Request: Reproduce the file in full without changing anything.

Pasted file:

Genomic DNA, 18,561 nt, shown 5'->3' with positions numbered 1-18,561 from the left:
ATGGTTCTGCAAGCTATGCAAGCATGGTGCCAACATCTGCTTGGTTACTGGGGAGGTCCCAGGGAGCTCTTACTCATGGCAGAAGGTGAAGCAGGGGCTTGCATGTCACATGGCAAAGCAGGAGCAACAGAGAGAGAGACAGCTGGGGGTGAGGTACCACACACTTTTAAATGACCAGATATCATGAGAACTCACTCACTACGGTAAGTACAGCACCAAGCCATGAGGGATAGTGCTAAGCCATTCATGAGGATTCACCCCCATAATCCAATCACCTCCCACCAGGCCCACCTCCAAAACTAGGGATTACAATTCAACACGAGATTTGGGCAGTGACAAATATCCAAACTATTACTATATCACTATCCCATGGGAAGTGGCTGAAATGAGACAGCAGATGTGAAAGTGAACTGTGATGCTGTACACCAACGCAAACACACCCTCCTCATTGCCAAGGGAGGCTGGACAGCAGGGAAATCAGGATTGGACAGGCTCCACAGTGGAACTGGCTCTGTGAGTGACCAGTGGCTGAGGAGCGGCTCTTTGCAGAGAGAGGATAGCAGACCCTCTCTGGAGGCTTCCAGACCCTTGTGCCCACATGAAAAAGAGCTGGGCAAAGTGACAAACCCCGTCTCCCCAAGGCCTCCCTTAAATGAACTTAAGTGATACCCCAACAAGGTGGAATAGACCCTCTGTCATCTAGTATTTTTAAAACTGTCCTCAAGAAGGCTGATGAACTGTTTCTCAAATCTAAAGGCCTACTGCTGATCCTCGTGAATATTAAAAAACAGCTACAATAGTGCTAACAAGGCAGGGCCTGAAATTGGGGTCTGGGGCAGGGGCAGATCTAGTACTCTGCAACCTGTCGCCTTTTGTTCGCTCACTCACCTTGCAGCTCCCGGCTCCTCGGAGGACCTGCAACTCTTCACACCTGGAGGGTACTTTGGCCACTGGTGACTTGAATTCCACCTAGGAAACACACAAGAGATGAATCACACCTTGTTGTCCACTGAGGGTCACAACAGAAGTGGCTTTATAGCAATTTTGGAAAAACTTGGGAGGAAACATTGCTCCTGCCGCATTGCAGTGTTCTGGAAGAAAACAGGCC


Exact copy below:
Genomic DNA, 18,561 nt, shown 5'->3' with positions numbered 1-18,561 from the left:
ATGGTTCTGCAAGCTATGCAAGCATGGTGCCAACATCTGCTTGGTTACTGGGGAGGTCCCAGGGAGCTCTTACTCATGGCAGAAGGTGAAGCAGGGGCTTGCATGTCACATGGCAAAGCAGGAGCAACAGAGAGAGAGACAGCTGGGGGTGAGGTACCACACACTTTTAAATGACCAGATATCATGAGAACTCACTCACTACGGTAAGTACAGCACCAAGCCATGAGGGATAGTGCTAAGCCATTCATGAGGATTCACCCCCATAATCCAATCACCTCCCACCAGGCCCACCTCCAAAACTAGGGATTACAATTCAACACGAGATTTGGGCAGTGACAAATATCCAAACTATTACTATATCACTATCCCATGGGAAGTGGCTGAAATGAGACAGCAGATGTGAAAGTGAACTGTGATGCTGTACACCAACGCAAACACACCCTCCTCATTGCCAAGGGAGGCTGGACAGCAGGGAAATCAGGATTGGACAGGCTCCACAGTGGAACTGGCTCTGTGAGTGACCAGTGGCTGAGGAGCGGCTCTTTGCAGAGAGAGGATAGCAGACCCTCTCTGGAGGCTTCCAGACCCTTGTGCCCACATGAAAAAGAGCTGGGCAAAGTGACAAACCCCGTCTCCCCAAGGCCTCCCTTAAATGAACTTAAGTGATACCCCAACAAGGTGGAATAGACCCTCTGTCATCTAGTATTTTTAAAACTGTCCTCAAGAAGGCTGATGAACTGTTTCTCAAATCTAAAGGCCTACTGCTGATCCTCGTGAATATTAAAAAACAGCTACAATAGTGCTAACAAGGCAGGGCCTGAAATTGGGGTCTGGGGCAGGGGCAGATCTAGTACTCTGCAACCTGTCGCCTTTTGTTCGCTCACTCACCTTGCAGCTCCCGGCTCCTCGGAGGACCTGCAACTCTTCACACCTGGAGGGTACTTTGGCCACTGGTGACTTGAATTCCACCTAGGAAACACACAAGAGATGAATCACACCTTGTTGTCCACTGAGGGTCACAACAGAAGTGGCTTTATAGCAATTTTGGAAAAACTTGGGAGGAAACATTGCTCCTGCCGCATTGCAGTGTTCTGGAAGAAAACAGGCC